Coverage of local council elections understandably focus on local stories, but this can make it hard to get a broad perspective on how an election has gone. A poor result in one high-profile council doesn’t necessarily mean that party has done poorly in most places they have run, and it’s always possible to focus on success stories over failures. Most frustratingly, council stories are rarely in proportion to the sizes of councils. I’ve tried to remedy this by focusing on the eight most populous councils, most of which are in Western Sydney.
I’ve been working on pulling together booth-level and ward-level data for the 2012 council election. It’s not quite finished, but later this year I’ll be publishing data for this election, along with a few other elections where data is hard to access.
This has allowed me to run a comparison of the election results for the areas that went to the polls on Saturday, looking at the same areas in 2012.
In this post I’ll run through the statewide totals for each party, note some unusual trends and talk about the difference between the councils up for election this year and next year.
A few things should be noted. Firstly, most regional councils are not contested by any parties. Only in Sydney do you find councils where independents are not one of the main power blocs on the council.
Seven wards in western NSW were uncontested, so there are no votes from these areas. Sixteen wards were uncontested in 2012 in areas up for election this year, so these areas were excluded when calculating the swing. We also don’t have any results from Tweed council (where the election has been postponed until October 29) or Bland council (where some voting has been postponed until this weekend).
Overall, the result was a good one for Labor, with a swing of 5.9%. The result was also a bad one for independents, whose vote has dropped substantially. The Liberal Party vote dropped very slightly, while the Greens vote increased slightly.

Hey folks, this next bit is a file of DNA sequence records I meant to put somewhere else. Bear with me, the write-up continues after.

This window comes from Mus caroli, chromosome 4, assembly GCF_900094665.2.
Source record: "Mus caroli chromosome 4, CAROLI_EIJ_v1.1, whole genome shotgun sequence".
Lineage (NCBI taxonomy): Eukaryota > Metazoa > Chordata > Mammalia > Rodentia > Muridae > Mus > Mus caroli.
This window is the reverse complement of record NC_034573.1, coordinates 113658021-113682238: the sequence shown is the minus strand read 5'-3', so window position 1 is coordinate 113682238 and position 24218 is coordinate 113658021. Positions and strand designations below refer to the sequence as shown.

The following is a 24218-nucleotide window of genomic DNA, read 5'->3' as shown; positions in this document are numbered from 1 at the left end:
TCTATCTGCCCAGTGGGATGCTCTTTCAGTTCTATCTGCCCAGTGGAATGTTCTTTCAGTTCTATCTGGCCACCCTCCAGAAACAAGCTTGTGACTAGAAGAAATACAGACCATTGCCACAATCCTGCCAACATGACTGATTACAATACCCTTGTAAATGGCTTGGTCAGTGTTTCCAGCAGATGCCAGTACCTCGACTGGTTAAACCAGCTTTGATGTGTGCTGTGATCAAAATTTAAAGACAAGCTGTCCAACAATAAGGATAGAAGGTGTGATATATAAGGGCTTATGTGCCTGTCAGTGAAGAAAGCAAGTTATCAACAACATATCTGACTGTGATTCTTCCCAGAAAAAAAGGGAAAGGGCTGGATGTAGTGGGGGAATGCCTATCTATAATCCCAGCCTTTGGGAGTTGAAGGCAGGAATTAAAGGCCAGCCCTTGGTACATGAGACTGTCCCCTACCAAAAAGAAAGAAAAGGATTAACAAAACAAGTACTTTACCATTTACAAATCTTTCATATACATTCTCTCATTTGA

16.8% of all Liberal votes in this election were cast in Fairfield and Penrith councils, two large councils which the party chose not to contest in 2012. If you exclude these two councils, the swing against the Liberal Party in the rest of the state was 3.7%. Likewise, excluding these two councils, the swing against independents drops from 5.7% to 2.7%.
The statewide trend for Labor can be seen in individual councils, with Labor’s position strengthening across Sutherland, Cessnock, Lake Macquarie and most of western Sydney.
There’s a big divergence in the Greens performance between urban NSW and regional areas. If you look at the councils in urban areas (which I count as Sydney as far as Wollondilly and the Blue Mountains, as well as Cessnock and Lake Macquarie), the Greens suffered a 0.4% swing against them. This compares to a swing of 1.8% to the Greens in regional areas.
The Greens look likely to win council seats in places like Albury and Glen Innes where they’ve never run before, and have performed very strongly in Byron, Bellingen and Shoalhaven, but they’ve been let down by their performance in urban NSW. Admittedly most of these urban councils are not the best areas for the Greens in urban NSW, with most of inner Sydney along with Wollongong and Newcastle having elections postponed, but even in the few good areas the Greens underperformed.
The Greens vote in the City of Sydney dropped by 3.5%, after falling in 2012. The Greens vote in the City is now roughly half of what it was in 2008, and the party looks unlikely to win any seats. The Greens won three seats, and almost won a fourth, in the Blue Mountains in 2008, before dropping to one seat in 2012. The party only managed a 0.4% swing this time and looks likely to only win one seat.
The Greens swing in urban NSW would have been a positive one if not for the Greens stuffing up nominations for Lake Macquarie council, which is one of the biggest in the state and one where the Greens have managed to win multiple seats in the past.
Roughly half of the state will vote in council elections this year, once Tweed’s election is conducted. My last table shows the differences in vote between the two halves voting in 2016 and 2017.
|Party||2016 councils||2017 councils|
|Total formal votes||1,655,251||1,784,485|
The councils up for election this year were relatively strong for independents, thanks to the large numbers of rural councils holding elections: places where no parties run. In terms of balance between the major parties, the areas up for election were relatively good for Labor (thanks to western Sydney) and bad for the Liberal Party and the Greens. Those independent votes cast for councils up for election next year include a lot of people voting for independents in parts of the north shore where the Liberal Party traditionally hasn’t stood, but could be gained by the Liberal Party if they run for new amalgamated councils.
Finally, I’ve included a map of the state. You can click on each council to see the vote for the major parties, their percentage and the swing.